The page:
Jones revealed that since the amendments were made to the legislation in 2014, “the total number of 501 cancellations in that period since December 11, 2014, as at August 31, is 6741. That would include mandatory cancellations and discretionary cancellations.”

Filipa Payne says the cancellations are likely much higher because of the amendments made to another provision of the Migration Act, Section 116. “Under section 116, you just have to be charged with a crime,” she says. “You don’t even have the right to go in front of a judicial system before you’re placed in a detention centre.”

Under this amendment, the Immigration and Home Affairs ministers can cancel a visa if “the presence of the visa holder in Australia is ... may be, or might be, a risk to the health, safety or good order of the Australian community or a segment of it”. It was this provision that the federal government used to cancel the visa of Serbian tennis player Novak Djokovic a few weeks ago.

While Djokovic temporarily spent time in immigration detention, others who’ve had their visas cancelled have not been so fortunate. Shayne Forrest was born in New Zealand before immigrating to Australia at the age of 32. He briefly settled in Karratha, in the Pilbara region of Western Australia.

“I enjoyed it over there,” he says. “At that time, I didn’t have a drug habit. I was working – I was making good money.”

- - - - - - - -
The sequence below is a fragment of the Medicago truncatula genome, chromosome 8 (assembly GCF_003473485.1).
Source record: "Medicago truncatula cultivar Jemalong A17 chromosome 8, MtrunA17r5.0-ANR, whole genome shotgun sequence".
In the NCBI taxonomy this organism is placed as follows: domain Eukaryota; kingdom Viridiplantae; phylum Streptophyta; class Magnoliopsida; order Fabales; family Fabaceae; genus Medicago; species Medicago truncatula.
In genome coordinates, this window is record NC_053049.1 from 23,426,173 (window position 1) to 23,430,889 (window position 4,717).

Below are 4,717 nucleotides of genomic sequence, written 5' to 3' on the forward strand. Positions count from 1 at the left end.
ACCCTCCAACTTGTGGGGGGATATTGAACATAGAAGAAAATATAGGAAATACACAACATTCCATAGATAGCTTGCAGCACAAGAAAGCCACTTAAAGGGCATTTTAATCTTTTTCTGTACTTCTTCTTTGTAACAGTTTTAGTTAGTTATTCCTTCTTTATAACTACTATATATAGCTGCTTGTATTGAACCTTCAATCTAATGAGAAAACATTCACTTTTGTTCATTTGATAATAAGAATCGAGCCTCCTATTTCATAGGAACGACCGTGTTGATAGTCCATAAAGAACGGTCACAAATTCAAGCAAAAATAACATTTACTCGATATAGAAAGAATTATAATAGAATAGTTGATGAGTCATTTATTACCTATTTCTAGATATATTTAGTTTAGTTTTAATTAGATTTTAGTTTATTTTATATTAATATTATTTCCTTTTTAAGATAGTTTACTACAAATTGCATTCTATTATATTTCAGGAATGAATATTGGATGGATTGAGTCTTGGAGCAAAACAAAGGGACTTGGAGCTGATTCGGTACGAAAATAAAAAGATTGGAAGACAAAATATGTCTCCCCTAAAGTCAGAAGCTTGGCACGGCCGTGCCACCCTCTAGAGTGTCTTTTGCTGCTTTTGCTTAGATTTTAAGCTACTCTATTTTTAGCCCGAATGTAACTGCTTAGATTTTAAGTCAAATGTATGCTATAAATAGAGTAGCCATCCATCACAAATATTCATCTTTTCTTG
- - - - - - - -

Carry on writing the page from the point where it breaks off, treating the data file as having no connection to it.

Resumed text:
Two years later, however, he started using drugs. “I’d never touched drugs before and I started to use a bit of meth. I had a motorbike accident in 1997 in New Zealand and I broke my back in two places, so I was always in excruciating pain. When I got to Australia, after a couple of years, someone introduced me to meth, which I used for pain relief, motivation et cetera, not realising that I’d get addicted to it and which I did. Big-time addiction.”

Forrest started selling drugs and was regularly in trouble with the law. “I was convicted of trafficking commercial amounts and just drug sales that goes with it: guns, weapons, assaults. Just being a general ratbag, really.”

He spent about 13 years in prison. While serving a “third or fourth” sentence in 2012, the laws changed and his visa was cancelled. After successfully appealing the decision, saying he would enter a drug rehabilitation facility, he fell back into addiction. He was sentenced to prison again in 2017 and his visa was cancelled again. After serving his time, he was sent to immigration detention at Yongah Hill in 2020, where he was issued with deportation papers.

It was while in immigration detention that Forrest learnt he was dealing with health issues. He says he was denied adequate medical treatment when transferred to Christmas Island before being finally deported. Shortly after arriving in New Zealand, he discovered he had prostate cancer and the prognosis was not good. He has been given two years to live. “If I had have made it to a urologist earlier than I have – which is not my fault – I would have been okay. Instead, I’m sorry, it’s now mutated into four different cancers.”